Houston super independent APA Corp., whose U.S. operations are focused in the Permian Basin, is taking a cue from higher natural gas and liquids prices to restart development in its almighty Alpine High portfolio.

apa operations map

The executive team, led by CEO John J. Christmann IV, shared second quarter results in a recent conference call. The team also laid out the highs during the period – as in Alpine – and explained the lows – led by high fuel costs and well delays. 

“APA delivered strong second quarter results on a number of fronts,” Christmann said. “Our diversified, unhedged portfolio benefited from high prices across all three product streams and we managed our largest spending categories very well, despite an overall challenging supply chain and cost environment.”

[Fundamental Shift: Will natural gas suppliers be able to sustain the higher levels of production throughout this winter and beyond? Find out by listening to the latest episode of NGI’s Hub & Flow podcast.]

Still, the natural gas-rich Alpine High formation in West Texas, which formerly was APA’s No. 1 global prospect, may be on the cusp of a rebirth.

In early 2020, APA withdrew from actively working the monster play. Christmann at the time cited a lack of pipeline infrastructure, cryogenic processing to test natural gas liquids (NGL) and slumping prices. The issues never allowed the Permian prospect in the Delaware sub-basin to be as profitable as APA had expected when it was discovered in 2016.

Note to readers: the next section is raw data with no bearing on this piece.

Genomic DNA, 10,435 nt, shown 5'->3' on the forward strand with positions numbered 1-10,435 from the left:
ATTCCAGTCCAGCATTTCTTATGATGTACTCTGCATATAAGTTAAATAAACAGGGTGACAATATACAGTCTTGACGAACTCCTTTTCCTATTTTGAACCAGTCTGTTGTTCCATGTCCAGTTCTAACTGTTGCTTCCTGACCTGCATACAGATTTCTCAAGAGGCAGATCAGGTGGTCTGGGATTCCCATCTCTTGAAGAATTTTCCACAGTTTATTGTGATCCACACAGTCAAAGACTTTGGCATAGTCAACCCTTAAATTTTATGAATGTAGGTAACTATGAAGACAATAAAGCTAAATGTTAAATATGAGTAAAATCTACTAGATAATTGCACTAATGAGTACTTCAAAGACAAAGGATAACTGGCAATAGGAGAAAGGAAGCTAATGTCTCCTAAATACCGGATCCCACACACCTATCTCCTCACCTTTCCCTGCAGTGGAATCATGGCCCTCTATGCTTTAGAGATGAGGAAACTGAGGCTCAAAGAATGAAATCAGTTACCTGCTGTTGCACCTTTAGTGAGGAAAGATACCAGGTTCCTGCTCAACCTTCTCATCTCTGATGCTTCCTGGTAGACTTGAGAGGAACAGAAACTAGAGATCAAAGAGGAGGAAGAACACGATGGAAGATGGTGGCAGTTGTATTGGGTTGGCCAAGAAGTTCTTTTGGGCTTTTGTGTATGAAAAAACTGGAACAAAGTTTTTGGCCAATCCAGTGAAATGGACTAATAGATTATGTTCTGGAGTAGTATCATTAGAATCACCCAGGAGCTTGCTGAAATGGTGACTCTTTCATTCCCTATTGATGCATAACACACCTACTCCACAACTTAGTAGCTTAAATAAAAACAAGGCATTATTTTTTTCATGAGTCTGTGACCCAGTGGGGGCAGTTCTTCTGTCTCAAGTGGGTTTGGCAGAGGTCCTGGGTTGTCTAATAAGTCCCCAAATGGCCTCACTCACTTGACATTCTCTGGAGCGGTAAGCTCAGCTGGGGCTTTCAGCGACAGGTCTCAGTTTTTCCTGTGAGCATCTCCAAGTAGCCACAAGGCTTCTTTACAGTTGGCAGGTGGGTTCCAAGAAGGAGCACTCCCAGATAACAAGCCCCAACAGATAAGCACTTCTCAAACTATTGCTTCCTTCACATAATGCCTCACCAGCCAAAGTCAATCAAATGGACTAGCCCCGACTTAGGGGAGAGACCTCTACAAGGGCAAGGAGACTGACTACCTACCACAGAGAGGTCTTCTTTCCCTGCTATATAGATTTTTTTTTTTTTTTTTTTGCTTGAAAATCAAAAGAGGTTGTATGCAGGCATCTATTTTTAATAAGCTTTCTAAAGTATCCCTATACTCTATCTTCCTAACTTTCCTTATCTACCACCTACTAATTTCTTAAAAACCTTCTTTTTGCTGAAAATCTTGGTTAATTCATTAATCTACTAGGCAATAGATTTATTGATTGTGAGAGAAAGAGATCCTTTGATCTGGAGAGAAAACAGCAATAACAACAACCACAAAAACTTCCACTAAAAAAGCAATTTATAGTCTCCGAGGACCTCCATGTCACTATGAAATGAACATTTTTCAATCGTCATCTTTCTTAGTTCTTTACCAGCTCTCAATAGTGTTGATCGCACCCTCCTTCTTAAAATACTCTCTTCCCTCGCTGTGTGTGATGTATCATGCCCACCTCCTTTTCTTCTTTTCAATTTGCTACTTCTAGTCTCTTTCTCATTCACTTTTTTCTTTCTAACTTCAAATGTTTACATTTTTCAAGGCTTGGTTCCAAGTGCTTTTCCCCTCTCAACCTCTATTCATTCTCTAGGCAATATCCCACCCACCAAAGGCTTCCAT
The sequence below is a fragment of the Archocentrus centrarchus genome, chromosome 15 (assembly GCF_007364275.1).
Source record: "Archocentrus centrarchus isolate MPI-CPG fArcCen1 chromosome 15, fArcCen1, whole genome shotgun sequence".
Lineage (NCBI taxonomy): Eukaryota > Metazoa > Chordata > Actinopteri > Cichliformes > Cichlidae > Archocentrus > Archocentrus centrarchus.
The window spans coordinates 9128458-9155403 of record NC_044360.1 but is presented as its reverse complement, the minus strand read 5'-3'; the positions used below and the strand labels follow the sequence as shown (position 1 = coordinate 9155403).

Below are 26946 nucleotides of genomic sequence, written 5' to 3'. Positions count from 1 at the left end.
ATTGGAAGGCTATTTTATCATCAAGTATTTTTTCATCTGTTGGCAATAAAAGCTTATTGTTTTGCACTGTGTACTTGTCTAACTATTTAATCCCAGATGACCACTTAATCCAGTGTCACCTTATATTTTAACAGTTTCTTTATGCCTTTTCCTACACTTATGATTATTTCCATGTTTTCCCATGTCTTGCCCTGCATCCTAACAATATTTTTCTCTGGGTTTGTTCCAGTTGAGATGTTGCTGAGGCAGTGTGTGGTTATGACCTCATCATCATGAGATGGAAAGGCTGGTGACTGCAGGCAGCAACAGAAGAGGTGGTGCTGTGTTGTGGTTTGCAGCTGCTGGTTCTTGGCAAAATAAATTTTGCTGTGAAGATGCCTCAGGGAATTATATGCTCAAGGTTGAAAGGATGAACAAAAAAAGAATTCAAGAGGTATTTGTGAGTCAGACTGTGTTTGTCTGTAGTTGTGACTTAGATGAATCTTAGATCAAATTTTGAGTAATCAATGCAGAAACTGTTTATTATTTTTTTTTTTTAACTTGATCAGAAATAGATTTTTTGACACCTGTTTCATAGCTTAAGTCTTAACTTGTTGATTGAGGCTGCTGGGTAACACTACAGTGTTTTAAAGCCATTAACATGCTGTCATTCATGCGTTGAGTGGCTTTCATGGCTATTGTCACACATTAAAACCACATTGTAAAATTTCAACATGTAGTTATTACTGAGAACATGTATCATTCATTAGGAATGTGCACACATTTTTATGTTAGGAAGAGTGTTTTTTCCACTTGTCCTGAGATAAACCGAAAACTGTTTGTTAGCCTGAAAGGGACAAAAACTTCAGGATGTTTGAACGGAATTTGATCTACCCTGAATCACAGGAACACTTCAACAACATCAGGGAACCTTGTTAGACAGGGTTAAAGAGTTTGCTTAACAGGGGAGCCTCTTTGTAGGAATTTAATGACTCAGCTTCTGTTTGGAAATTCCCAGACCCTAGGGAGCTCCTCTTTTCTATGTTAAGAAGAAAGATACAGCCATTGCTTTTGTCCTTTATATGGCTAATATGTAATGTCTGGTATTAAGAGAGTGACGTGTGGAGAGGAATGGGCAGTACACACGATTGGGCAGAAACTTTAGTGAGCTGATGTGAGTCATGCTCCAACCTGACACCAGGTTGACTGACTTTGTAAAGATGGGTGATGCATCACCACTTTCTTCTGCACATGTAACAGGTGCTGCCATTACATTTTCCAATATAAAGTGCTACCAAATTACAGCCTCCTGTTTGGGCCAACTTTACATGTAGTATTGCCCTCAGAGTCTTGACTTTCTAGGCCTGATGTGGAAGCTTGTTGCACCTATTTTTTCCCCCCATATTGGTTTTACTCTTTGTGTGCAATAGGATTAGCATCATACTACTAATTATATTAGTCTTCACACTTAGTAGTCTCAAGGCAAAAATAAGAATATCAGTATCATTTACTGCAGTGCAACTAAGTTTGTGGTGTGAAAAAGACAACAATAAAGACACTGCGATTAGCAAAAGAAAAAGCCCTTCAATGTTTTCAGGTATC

The company “had great hope for what it could mean,” Christmann had said in 2020. “In the end, a number of factors were problematic at Alpine High.”

Fire It Up

With natural gas demand jetting upward worldwide, though, Alpine High’s prospects appear to be looking up too. In late July, APA completed a $505 million acquisition in the active development areas of the Delaware with an undisclosed seller. 

“This is an attractively valued tuck-in acquisition,” Christmann said of the purchase. It includes a “combination of producing wells, wells in the process of drilling and completion and an inventory of undrilled locations. The acquisition also brings immediate access to a high quality drilling rig and experienced crew for ongoing development.”

The new acreage is expected to produce 12,000-14,000 boe/d on average through the rest of 2022.